Lawmaker Optimistic On Pensions Deal
With days left in the legislative session, there is still no resolution for the state’s nearly $100 billion of pension debt. But key legislators say it is still possible to cut a deal before Wednesday, when a new legislature is sworn into office.
A Sunday meeting of the Illinois House accomplished little, but Monday could be pivotal in determining if the General Assembly does anything to cut down the state’s pension costs, or if it will be a burden left to the incoming legislature.
A committee is scheduled to take up a proposal that would reduce state employees’ benefits, while at the same time requiring state employees, teachers and university workers to put 2-percent more of their paychecks into their retirement plans
“There is enough time to get it done,” said State Rep. Elaine Nekritz (D-Northbrook), who helped author the proposal. “There are bills that are positioned in such a way that we could get them out of committee, get them voted on in the House and in the Senate, before Tuesday evening.”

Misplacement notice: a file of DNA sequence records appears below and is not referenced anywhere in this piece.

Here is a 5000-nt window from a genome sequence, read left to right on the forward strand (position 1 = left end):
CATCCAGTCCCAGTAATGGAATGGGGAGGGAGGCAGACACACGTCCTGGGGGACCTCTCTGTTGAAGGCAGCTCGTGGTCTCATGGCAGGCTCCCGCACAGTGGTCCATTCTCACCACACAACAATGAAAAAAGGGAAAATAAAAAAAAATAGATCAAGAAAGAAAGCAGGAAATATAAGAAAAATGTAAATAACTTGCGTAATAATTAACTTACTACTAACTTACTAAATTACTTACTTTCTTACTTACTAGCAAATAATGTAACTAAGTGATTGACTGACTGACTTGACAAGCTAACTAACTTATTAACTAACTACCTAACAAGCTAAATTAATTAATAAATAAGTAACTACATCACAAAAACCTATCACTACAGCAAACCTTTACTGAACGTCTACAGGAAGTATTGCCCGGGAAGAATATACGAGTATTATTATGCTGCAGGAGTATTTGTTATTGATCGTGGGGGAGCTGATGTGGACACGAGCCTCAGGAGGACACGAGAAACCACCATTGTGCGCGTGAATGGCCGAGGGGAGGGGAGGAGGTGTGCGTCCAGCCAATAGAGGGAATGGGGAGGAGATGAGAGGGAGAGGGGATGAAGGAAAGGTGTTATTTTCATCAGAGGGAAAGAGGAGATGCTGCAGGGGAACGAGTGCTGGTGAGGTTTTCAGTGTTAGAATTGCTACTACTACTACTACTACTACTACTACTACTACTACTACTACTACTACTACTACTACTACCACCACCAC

Under Nekritz’s plan, workers would also not get yearly benefit increases until they are 67, and current retirees would have to go six years without those cost-of-living bumps.
Nekritz admits that unions are not on board, and even if the House advances the plan, it could be setup for failure in the Senate. That is where Senate President John Cullerton (D-Chicago) prefers a different method of bringing down the state’s pension costs.
Cullerton wants to offer state workers the option of taking a cut in their health care or take a cut in pay raises retirees’ get every year.
House Speaker Mike Madigan (D-Chicago) said differences are to be expected.
“I think the key consideration is how can we get this done,” Madigan said. “I don’t think we should get hung up on details. I think we ought to be focused on getting something done.”
A difficulty, according to Rep. Nekritz, is that there is no immediate consequence for inaction - as with the federal government’s end-of-year fiscal cliff.
“We’re on a slope, but we never face a cliff,” she said. “It’s in a lot of ways easier to just continue sliding than to it is to solve it, but we have to get there.”
Speaker Madigan said he is bargaining in good faith, and is optimistic a plan will pass.
Gov. Pat Quinn said Friday that a breakthrough came in negotiations when Madigan backed off a controversial proposal to shift the costs of teachers’ pensions onto school districts – something Quinn had supported.
New lawmakers are scheduled to be sworn in on Wednesday.